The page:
Marley and Nas teamed up because they wanted to respond to the disasters in Haiti, Somalia and Darfur. Their intentions should be appreciated. The results should be celebrated.

Keep reading:

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Jazz, hip hop collide to celebrate landmark album

Review: Toots and the Maytals, the Wailers

Review: Bela Fleck’s Africa Project

Review: Sly and Robbie

Album review – “Stax: The Soul of Hip-Hop”

Review: Lee “Scratch” Perry

Jay-Z – “The Blueprint 3″

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(Above: Roy Orbison performs “(Oh) Pretty Woman” on “Austin City Limits” in 1983.)

By Joel Francis
The Daily Record

The musical landscape of television was of a different world when “Austin City Limits” debuted on Public Television 35 years ago. Brief performances on late night talk shows or segments on “Don Kirshner’s Rock Concert” were the only options for fans hoping to catch a glimpse of their favorite act.

Baloons and the capital building, trademarks of the Flaming Lips and Austin City Limits.

The Rock and Roll Hall of Fame celebrates the show that put long-form performances on the air with the new exhibit “Great Music. No Limits. Celebrating 35 Years of Austin City Limits.”

“There were certainly music shows on television before, like Ed Sullivan, ‘Shindig’ or ‘Hullabaloo,’” said Jim Henke, vice president of exhibitions and curatorial affairs for the Rock Hall. “But ‘Austin City Limits’ was the first show where the performers didn’t lip synch and were provided with a platform that extended beyond just a song or two.”

The exhibit includes photographs, setlists, documents and video footage of the show’s greatest moments.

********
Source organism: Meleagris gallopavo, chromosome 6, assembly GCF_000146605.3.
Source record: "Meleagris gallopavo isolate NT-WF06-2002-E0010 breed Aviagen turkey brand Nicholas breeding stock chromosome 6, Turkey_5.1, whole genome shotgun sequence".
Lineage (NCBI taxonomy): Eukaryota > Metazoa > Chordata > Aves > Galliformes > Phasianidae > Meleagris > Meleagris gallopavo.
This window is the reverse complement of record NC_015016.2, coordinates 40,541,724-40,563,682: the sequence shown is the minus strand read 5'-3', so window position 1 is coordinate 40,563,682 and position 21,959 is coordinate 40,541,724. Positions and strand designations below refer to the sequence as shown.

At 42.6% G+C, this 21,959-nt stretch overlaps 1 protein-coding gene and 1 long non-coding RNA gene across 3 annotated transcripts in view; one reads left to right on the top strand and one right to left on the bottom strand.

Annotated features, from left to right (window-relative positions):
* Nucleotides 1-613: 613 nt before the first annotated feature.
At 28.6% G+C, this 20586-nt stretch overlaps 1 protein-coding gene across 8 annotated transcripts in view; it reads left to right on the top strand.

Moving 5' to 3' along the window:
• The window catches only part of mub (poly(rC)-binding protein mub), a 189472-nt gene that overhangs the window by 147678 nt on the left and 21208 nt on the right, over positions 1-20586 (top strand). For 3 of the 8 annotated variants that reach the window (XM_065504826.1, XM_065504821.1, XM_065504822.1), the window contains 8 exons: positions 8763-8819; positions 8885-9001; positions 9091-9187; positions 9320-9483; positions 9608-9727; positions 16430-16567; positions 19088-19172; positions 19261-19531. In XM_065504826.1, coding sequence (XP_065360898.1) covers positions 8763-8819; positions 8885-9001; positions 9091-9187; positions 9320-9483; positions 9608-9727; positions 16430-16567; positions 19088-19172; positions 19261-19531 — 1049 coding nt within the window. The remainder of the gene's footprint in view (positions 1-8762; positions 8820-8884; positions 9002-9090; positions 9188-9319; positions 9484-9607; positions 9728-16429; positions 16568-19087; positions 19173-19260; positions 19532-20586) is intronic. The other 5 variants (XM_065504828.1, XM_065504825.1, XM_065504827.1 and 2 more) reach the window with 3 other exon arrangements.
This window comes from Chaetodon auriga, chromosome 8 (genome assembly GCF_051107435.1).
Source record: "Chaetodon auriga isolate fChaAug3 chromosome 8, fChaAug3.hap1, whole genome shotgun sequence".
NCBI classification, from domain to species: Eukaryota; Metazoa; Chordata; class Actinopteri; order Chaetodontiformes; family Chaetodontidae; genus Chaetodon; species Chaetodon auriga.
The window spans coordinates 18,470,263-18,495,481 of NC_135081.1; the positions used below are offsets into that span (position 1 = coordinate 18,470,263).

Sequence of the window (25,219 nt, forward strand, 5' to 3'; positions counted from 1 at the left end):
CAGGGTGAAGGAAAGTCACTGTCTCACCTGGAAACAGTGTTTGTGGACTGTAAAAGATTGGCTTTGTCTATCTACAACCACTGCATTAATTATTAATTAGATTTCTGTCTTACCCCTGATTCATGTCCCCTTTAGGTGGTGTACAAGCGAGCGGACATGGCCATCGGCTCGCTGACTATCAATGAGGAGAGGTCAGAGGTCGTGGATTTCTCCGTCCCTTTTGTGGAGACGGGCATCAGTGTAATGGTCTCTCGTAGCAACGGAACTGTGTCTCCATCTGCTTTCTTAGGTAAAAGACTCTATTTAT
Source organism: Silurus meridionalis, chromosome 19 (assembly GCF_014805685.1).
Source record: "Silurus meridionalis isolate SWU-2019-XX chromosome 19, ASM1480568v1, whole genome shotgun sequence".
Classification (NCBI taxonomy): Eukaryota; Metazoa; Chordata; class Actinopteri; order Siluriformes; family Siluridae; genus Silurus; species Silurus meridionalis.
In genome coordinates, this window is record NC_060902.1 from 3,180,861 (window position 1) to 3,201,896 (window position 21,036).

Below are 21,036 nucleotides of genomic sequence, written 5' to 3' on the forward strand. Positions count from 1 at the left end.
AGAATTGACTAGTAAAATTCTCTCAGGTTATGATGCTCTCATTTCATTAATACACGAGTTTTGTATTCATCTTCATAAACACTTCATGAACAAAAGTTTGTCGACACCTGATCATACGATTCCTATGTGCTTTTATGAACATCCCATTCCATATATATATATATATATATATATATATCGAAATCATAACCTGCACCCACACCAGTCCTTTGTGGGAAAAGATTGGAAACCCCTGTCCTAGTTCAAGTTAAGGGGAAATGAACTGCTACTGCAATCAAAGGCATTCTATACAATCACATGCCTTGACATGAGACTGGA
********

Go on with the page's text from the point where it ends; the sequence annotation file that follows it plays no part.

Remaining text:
“A big part of the exhibit are the photos from the show. We have 30 or more pictures of artists ranging from B.B. King, Dolly Parton and Elvis Costello to Pearl Jam, R.E.M. and the Dave Matthews Band,” Henke said. “We also have a lot of different documents, including lots of early stuff like the proposal for underwriting the pilot episode and several handwritten memos.”

The memos show the evolution of the show’s title from “River City Country” to “Austin Space” before finally settling on the current title.

The Hag on ACL.

“We also have three setlists from Wilco’s performance where you can see which songs were added and changed before they went on,” Henke said.

“MTV Unplugged,” “Sessions at West 54th Street” and “Soundstage” are but a few of the shows Austin City Limits has inspired during its run. In 2002, the show spun off into the three-day Austin City Limits Music Festival.

“The show started out with Willie Nelson on the first episode then expanded,” Henke said. “If you look at who’s appeared since then it’s been a nice mix of artists.”

Henke pointed out recent episodes with Ben Harper sitting in with Pearl Jam and Mos Def with K’Naan as examples of the show’s continued innovation.

“The producers don’t just book established artists. They’re looking at younger artists as well,” Henke said. “Our video reel has everyone from Ralph Stanley and Bill Monroe to Damian Marley. It’s not just focused on one era or genre. I think this is not only what made the show so innovative, but has given it such longevity.”

For museum hours and ticket and general information, visit the Rock and Roll Hall of Fame Website.

Keep Reading:

Rock Hall Celebrates 50 Years of Motown

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Rock Hall celebrates the 40th anniversary of Woodstock

(Below: The Polyphonic Spree party on Austin City Limits in 2004.)